Some New Finds in Shotgun Shells


#1

Didn’t know I had these. Found them in a box waiting to be inventoried.

UMCCo 4-inch all brass 12 gauge

The above 4-inch shell compared to a 3-inch 12 gauge -note the rupture by the base

New primed empty Winchester 8 gauge brass 3.25-inches

Parker Brothers 12 brass 12 gauge 2.53-inches

New primed empty Jack Rabbit from A.A.Co.

A 2-inch 410 from C.C.Co.

A 360 Eley loaded with a round ball

New primed empty 14 gauge UMCCo Club

A 2-inch 410 Remington/13mm

A 2.18-inch 12 Winchester 1901 Leader

A profile view of the 1901 Leader

Thanks for looking.


#2

heavyiron
you may or may not be aware but Winchesters brand of 1901 shells were never sold factory loaded, but only as new primed empties.

The 4 inch brass 12 bore is a goodie, as is the C.C.Co. Mallard!


#3

Pete,

Thank you for taking your time to look at these shells and your comments. I am in the dark on many aspects of shotgun shells and did not know the 1901 Leaders were sold as NPEs only - good info. The 1901 Leader shown above has a labeled shot card that says “SEELY” or “SELBY SMOKELESS 6” in red ink. I interpret the 6 as #6 shot but don’t know anymore about it.

Do you know anything about the Jack Rabbit 16 gauge by A.A.Co? Is this a good collectible?

Best.


#4

The Selby top wad is very likely correct. Selby was a California company who loaded shells into numerous hulls by different makers, like the 1901 series by Winchester. Some of the hulls they used are uncommon, like the yellow US Defiance. The U.S. Cart. Co. was a favorite hull for Selby to load into, but black was the color of most US hulls & so the yellow hull is uncommon.

Yes 6 would be the shot size, if there is a “c” after the shot size it would mean chilled shot (hardened). With Selby & others, often the rest of the load information would have been printed on the box. Powder type, how much powder and weight of the shot. The Leader brand was high-based brass & often used for hard-hitting or heavy loads.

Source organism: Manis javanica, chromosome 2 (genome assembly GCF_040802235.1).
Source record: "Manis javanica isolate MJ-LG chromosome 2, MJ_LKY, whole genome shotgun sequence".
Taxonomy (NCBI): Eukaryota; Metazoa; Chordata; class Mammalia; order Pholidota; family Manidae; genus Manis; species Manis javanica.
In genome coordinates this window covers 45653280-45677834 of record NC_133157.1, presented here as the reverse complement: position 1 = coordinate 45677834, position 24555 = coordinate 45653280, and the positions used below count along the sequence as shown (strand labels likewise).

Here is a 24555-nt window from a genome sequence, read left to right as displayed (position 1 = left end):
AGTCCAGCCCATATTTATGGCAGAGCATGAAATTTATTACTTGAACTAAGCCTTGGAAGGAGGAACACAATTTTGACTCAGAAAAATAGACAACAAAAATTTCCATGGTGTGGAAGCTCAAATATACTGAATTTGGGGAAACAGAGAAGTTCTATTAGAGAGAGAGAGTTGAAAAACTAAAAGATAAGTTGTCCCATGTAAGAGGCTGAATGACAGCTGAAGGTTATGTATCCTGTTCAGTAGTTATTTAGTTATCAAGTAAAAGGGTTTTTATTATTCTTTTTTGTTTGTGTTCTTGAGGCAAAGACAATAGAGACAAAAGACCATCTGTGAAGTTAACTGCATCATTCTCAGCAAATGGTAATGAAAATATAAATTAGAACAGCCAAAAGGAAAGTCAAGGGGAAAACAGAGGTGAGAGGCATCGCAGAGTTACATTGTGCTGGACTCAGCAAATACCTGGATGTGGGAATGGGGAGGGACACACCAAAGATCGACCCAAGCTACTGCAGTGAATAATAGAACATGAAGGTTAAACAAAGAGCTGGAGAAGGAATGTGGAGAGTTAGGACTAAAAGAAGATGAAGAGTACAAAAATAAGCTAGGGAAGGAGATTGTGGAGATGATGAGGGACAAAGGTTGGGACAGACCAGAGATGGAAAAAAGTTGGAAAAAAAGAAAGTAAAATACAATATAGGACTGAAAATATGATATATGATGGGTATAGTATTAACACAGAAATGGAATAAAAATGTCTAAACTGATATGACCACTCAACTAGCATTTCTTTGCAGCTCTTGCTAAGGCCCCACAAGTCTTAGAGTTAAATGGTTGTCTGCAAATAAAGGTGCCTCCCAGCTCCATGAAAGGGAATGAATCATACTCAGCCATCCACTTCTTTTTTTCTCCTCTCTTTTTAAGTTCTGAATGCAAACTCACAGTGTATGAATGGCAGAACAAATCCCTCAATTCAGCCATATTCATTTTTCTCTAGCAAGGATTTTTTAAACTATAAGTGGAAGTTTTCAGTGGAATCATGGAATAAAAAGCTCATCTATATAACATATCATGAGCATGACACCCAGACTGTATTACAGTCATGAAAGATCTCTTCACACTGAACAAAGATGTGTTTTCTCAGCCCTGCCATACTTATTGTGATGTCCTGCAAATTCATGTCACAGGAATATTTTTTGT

Yes the American Ammunition Jack Rabbit is good, not to my mind as good as the other two I mentioned, but nothing wrong with it & it also exists in a 20 bore.


#5

Yeah, the brass on the 1901 Leader is approximately half the overall length of the shell. This is a short shell so it must have carried a lighter payload of shot -maybe it was supposed to be a high velocity load.

I appreciate your comments (again) because I never heard of Selby. I have lots of reference material for rifle and pistol cartridges, but not shotgun shells. I need to buy one.

Pete, you should write a book or maybe you have already.

Thanks again.


#6

heavyiron:

I KNOW PETE JUST FORGOT TO MENTION THAT THE A.C.Co. SHELLS ALSO COME AS 12 GUAGE - WITH AND WITHOUT A RABBIT AS CASEWALL PRINT.


#7

The actual name of “Selby” was “Thomas H. Selby & Co.” At that time,circa 1870, they were primarily importers of metals, with offices at 116-118 California Street, which was right in downtown San Francisco. Their smelting works was in the North Beach Section of Northeast San Francisco. By 1900, the name of the company was “Selby Smelting and Lead Company.” They had a shot tower on the southeast corner of Howard and First Streets, which is also in downtown S.F. In fact, it was about a block and a hlaf from our Gun Shop, although to my knowledge, the tower was gone before I was even born. The Assay and General Office was at 416 Montgomery Street, which was in the area that today is considered the financial district of San Francisco, north of Market Street, which is pretty much the main, downtown street of the city, although in my view, not the most important street by far. In 1900 the smelting works were in Vallejo Junction, in Contra Costa County, which is across the Bay from San Francisco and some distance from it. I honestly don’t know where Vallejo Junction was and have never heard of it in any context other than the Selby Co. The City of Vallejo, in the S.F. Bay Area, is in Solano country, not Contra Costa.

In passing, in the 1870s, Thomas H. Selby was Mayor of San Francisco, an indication of the his standing and that of his company in the city at that time.

There are have been a number of articles in IAA Journals over the years either about or touching on Selby Smelting and Lead Company. The cover of the Journal issue 454, March/April 2007, has a nice picture of a sample box of windown shotshells from Selby. The box indicates that the company had facilities in Seattle, Washington, as well as San Francisco. Check the IAA Index on the website for these articles.

This is just a very small capsule glance of the information in my own files, and I am sure specialists in shotgun ammo have much more than I do on the company.